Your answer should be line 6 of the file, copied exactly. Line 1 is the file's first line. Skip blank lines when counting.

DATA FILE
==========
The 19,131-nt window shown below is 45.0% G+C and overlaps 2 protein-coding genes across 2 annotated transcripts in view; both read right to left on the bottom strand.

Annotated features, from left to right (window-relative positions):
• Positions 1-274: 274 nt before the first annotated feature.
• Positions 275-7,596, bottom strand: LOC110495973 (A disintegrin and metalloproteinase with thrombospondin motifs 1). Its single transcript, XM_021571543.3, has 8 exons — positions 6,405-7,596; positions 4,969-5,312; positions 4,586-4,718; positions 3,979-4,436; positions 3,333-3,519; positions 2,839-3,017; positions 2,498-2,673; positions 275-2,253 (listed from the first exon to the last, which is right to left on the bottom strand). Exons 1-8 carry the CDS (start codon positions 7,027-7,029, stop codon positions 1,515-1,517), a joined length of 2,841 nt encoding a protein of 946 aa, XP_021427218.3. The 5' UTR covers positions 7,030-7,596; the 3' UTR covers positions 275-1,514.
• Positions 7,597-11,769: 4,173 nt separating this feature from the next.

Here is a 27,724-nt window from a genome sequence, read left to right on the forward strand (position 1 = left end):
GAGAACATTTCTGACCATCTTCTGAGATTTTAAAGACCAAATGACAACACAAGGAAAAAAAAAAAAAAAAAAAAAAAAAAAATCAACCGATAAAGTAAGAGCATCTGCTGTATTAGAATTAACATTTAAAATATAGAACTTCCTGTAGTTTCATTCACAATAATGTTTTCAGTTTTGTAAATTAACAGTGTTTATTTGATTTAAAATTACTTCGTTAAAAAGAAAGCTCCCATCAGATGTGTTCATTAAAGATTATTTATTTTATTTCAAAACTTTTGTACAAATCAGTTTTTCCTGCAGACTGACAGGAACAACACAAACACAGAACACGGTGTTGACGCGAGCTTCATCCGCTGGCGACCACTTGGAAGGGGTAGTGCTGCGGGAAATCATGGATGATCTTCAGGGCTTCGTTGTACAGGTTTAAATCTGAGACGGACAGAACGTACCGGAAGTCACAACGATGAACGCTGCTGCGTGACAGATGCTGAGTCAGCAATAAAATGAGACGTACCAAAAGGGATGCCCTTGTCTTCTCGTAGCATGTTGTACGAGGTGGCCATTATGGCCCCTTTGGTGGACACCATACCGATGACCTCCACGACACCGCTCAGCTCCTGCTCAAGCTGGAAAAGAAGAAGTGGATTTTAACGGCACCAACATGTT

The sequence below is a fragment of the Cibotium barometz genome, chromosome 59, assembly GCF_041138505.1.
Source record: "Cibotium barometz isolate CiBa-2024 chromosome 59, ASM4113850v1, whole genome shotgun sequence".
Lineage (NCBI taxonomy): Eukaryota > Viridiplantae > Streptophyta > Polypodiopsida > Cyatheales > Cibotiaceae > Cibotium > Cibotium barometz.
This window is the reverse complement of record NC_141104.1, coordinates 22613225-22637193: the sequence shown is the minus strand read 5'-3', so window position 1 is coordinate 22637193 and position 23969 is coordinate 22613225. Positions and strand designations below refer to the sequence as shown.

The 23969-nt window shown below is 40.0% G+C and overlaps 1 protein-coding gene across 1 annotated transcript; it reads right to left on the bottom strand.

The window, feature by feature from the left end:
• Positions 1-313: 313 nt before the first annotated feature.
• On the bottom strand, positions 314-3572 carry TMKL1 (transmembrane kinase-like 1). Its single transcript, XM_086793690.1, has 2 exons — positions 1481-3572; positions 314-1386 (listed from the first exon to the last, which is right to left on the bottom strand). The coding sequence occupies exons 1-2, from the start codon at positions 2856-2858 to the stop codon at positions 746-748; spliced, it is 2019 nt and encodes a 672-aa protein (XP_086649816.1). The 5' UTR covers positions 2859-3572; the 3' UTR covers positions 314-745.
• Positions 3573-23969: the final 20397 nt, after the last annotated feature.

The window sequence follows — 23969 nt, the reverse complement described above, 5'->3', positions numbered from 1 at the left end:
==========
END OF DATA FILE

Here is a 27,724-nt window from a genome sequence, read left to right on the forward strand (position 1 = left end):